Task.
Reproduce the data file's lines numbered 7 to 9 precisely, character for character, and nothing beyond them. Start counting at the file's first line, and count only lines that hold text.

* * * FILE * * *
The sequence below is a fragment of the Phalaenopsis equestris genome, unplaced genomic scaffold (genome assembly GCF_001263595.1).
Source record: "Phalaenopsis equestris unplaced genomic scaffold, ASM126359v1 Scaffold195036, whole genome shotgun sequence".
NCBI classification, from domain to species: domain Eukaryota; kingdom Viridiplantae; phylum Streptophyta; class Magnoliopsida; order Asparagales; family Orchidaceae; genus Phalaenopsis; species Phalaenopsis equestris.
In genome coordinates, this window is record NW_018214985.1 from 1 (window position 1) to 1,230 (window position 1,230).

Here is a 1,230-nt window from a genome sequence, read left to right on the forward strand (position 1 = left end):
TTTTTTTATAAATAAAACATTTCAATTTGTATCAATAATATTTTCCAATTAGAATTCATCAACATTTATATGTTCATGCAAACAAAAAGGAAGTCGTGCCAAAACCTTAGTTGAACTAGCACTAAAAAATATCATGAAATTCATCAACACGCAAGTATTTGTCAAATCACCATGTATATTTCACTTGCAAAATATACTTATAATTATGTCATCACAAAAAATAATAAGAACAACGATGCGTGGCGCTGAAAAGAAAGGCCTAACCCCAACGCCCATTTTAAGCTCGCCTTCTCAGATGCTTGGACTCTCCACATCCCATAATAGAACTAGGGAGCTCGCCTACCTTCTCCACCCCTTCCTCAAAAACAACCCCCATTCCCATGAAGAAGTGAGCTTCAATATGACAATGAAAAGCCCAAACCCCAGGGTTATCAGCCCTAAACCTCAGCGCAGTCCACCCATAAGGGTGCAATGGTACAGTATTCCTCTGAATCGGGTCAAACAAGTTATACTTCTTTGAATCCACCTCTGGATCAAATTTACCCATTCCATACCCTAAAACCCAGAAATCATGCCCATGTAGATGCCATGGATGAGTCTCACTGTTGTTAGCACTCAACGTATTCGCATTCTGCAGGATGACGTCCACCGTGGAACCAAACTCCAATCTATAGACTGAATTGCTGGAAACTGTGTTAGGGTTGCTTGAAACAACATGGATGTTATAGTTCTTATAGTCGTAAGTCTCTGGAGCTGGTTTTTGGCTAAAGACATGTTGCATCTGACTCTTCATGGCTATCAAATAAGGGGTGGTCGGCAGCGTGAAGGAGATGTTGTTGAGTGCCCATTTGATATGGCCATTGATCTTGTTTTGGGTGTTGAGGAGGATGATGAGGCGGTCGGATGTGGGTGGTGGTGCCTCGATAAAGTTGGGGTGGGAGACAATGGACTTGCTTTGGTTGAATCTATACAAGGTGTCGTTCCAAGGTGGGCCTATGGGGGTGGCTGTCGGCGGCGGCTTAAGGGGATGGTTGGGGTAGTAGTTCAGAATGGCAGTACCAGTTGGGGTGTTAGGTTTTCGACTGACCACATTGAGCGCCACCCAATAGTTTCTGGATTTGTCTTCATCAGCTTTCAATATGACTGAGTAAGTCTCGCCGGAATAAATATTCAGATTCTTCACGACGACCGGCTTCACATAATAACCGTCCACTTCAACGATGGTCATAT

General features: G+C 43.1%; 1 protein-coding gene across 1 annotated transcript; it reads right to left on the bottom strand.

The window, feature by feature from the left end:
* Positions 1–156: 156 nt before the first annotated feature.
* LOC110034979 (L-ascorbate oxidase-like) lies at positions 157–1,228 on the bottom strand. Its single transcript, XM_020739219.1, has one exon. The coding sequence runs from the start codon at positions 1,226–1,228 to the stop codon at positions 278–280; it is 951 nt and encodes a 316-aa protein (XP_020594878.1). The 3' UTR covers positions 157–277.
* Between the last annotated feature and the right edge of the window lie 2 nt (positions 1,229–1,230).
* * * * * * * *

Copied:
General features: G+C 43.1%; 1 protein-coding gene across 1 annotated transcript; it reads right to left on the bottom strand.

The window, feature by feature from the left end:
* Positions 1–156: 156 nt before the first annotated feature.